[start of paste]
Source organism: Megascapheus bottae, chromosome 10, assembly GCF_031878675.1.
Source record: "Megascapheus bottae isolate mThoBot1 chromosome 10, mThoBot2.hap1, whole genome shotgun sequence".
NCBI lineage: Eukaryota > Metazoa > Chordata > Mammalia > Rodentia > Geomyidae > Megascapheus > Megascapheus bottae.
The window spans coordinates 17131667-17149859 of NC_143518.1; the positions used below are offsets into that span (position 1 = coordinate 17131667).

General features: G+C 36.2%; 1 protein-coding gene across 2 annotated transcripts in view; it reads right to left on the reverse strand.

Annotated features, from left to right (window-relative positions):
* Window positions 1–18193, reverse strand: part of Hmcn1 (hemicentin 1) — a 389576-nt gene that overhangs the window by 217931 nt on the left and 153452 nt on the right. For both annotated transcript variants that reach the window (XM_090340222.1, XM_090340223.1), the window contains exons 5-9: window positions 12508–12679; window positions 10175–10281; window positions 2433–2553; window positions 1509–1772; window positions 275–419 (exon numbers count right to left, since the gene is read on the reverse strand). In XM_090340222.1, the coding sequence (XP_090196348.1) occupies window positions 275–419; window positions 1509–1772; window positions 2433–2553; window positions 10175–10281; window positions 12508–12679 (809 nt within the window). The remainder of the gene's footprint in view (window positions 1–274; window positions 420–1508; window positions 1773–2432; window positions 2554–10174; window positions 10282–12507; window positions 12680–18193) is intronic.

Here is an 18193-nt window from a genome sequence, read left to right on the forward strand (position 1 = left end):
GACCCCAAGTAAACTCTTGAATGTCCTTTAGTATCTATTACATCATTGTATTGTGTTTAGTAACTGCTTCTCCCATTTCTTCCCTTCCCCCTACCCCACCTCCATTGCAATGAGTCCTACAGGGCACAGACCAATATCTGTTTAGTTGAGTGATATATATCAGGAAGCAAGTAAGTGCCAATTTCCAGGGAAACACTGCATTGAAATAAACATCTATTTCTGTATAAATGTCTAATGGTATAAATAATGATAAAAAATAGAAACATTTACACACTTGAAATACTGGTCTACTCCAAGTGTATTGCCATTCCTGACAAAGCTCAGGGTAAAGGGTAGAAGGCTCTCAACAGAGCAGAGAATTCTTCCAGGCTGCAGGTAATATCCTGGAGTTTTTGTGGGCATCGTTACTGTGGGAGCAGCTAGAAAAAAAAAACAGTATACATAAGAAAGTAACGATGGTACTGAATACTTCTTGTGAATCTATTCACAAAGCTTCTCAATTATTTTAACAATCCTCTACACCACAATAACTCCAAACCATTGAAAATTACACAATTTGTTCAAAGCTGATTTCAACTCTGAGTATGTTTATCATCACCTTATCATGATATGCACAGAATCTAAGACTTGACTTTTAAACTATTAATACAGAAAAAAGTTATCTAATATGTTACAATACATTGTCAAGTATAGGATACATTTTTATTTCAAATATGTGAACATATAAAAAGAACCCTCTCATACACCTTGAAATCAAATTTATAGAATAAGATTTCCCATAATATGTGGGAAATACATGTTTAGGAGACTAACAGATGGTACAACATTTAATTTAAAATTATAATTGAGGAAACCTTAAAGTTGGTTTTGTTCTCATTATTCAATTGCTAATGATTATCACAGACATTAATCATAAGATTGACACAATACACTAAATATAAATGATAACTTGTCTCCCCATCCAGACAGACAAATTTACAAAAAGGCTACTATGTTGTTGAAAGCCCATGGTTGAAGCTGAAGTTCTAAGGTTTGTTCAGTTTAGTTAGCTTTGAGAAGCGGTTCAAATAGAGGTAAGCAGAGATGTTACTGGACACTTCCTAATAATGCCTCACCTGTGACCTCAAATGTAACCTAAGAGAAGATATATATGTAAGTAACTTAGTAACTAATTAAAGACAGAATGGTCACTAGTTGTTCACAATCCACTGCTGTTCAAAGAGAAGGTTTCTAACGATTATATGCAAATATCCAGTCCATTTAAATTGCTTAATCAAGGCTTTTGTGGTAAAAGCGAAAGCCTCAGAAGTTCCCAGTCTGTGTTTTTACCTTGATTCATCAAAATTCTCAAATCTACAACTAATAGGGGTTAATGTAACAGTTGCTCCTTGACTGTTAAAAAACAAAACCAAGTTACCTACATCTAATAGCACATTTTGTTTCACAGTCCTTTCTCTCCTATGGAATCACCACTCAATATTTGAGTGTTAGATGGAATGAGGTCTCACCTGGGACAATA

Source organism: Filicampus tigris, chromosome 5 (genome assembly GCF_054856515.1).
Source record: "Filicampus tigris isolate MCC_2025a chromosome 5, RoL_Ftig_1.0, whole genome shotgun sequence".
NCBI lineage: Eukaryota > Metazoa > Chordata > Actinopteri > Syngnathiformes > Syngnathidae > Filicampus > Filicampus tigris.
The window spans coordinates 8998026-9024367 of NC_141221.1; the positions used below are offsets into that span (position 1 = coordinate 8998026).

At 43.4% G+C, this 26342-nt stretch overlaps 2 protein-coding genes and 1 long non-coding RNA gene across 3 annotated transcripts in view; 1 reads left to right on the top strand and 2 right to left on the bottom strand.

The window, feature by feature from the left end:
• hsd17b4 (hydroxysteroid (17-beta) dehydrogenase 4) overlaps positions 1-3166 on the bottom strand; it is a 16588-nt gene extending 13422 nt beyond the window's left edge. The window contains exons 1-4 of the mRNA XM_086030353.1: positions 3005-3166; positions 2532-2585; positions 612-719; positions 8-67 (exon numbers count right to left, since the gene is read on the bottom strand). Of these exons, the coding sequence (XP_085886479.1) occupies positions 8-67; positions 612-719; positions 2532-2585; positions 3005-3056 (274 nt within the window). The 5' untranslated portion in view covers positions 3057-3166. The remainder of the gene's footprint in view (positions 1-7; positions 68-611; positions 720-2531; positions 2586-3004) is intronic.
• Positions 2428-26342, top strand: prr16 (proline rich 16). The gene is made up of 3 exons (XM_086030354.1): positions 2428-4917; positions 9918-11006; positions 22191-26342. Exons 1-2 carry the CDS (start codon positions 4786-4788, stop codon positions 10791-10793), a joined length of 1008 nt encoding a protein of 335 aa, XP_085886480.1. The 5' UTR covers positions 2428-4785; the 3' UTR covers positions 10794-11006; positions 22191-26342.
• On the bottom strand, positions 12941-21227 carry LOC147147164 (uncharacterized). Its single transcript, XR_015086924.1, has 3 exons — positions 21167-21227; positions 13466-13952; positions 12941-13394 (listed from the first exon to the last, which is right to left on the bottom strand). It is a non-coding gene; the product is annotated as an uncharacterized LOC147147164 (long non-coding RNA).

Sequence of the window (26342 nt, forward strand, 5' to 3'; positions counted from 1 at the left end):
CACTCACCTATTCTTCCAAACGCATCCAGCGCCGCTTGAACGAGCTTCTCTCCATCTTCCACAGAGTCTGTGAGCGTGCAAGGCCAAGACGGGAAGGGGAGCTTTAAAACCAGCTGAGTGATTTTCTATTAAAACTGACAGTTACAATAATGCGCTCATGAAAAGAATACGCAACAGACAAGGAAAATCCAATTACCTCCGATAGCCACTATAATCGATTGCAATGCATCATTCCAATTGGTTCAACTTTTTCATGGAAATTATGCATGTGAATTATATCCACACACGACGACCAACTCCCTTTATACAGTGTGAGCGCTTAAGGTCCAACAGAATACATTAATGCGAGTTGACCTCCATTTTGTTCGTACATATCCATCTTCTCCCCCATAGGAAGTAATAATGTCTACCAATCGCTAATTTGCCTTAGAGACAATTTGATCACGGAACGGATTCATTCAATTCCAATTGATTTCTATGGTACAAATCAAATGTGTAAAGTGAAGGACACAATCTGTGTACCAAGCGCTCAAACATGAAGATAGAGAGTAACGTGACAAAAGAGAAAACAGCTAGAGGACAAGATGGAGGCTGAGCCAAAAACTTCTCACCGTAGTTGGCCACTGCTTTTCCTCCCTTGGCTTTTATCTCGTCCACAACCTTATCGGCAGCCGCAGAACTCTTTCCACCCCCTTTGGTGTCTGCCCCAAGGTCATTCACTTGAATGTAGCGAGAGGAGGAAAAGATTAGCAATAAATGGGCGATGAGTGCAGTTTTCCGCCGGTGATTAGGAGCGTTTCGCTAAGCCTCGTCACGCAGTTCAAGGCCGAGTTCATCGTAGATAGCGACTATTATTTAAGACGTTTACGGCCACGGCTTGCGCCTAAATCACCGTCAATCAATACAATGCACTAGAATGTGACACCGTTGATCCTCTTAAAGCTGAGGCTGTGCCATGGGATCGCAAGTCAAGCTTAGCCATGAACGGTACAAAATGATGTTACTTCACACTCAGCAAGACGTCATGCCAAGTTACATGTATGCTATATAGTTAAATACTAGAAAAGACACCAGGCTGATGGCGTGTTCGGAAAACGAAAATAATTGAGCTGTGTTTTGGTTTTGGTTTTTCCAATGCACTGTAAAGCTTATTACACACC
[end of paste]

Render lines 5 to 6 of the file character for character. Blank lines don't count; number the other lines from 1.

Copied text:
General features: G+C 36.2%; 1 protein-coding gene across 2 annotated transcripts in view; it reads right to left on the reverse strand.

Annotated features, from left to right (window-relative positions):